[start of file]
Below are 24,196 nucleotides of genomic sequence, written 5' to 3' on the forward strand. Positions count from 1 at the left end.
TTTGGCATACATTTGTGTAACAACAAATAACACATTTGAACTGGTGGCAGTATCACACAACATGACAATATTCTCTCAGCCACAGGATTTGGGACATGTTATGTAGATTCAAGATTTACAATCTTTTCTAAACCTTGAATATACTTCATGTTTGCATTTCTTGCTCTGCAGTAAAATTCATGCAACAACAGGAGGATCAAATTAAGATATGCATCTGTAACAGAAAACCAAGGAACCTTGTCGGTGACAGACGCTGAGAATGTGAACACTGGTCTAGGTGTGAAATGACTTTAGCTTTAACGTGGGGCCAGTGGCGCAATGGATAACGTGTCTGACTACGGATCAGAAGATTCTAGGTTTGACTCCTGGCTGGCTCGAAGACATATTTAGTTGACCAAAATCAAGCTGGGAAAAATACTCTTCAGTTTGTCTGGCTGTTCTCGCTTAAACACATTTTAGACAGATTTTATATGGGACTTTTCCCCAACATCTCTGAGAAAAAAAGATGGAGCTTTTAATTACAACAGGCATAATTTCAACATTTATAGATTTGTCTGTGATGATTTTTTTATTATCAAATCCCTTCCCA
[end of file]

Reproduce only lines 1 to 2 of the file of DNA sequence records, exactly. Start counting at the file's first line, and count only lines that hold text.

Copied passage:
Below are 24,196 nucleotides of genomic sequence, written 5' to 3' on the forward strand. Positions count from 1 at the left end.
TTTGGCATACATTTGTGTAACAACAAATAACACATTTGAACTGGTGGCAGTATCACACAACATGACAATATTCTCTCAGCCACAGGATTTGGGACATGTTATGTAGATTCAAGATTTACAATCTTTTCTAAACCTTGAATATACTTCATGTTTGCATTTCTTGCTCTGCAGTAAAATTCATGCAACAACAGGAGGATCAAATTAAGATATGCATCTGTAACAGAAAACCAAGGAACCTTGTCGGTGACAGACGCTGAGAATGTGAACACTGGTCTAGGTGTGAAATGACTTTAGCTTTAACGTGGGGCCAGTGGCGCAATGGATAACGTGTCTGACTACGGATCAGAAGATTCTAGGTTTGACTCCTGGCTGGCTCGAAGACATATTTAGTTGACCAAAATCAAGCTGGGAAAAATACTCTTCAGTTTGTCTGGCTGTTCTCGCTTAAACACATTTTAGACAGATTTTATATGGGACTTTTCCCCAACATCTCTGAGAAAAAAAGATGGAGCTTTTAATTACAACAGGCATAATTTCAACATTTATAGATTTGTCTGTGATGATTTTTTTATTATCAAATCCCTTCCCA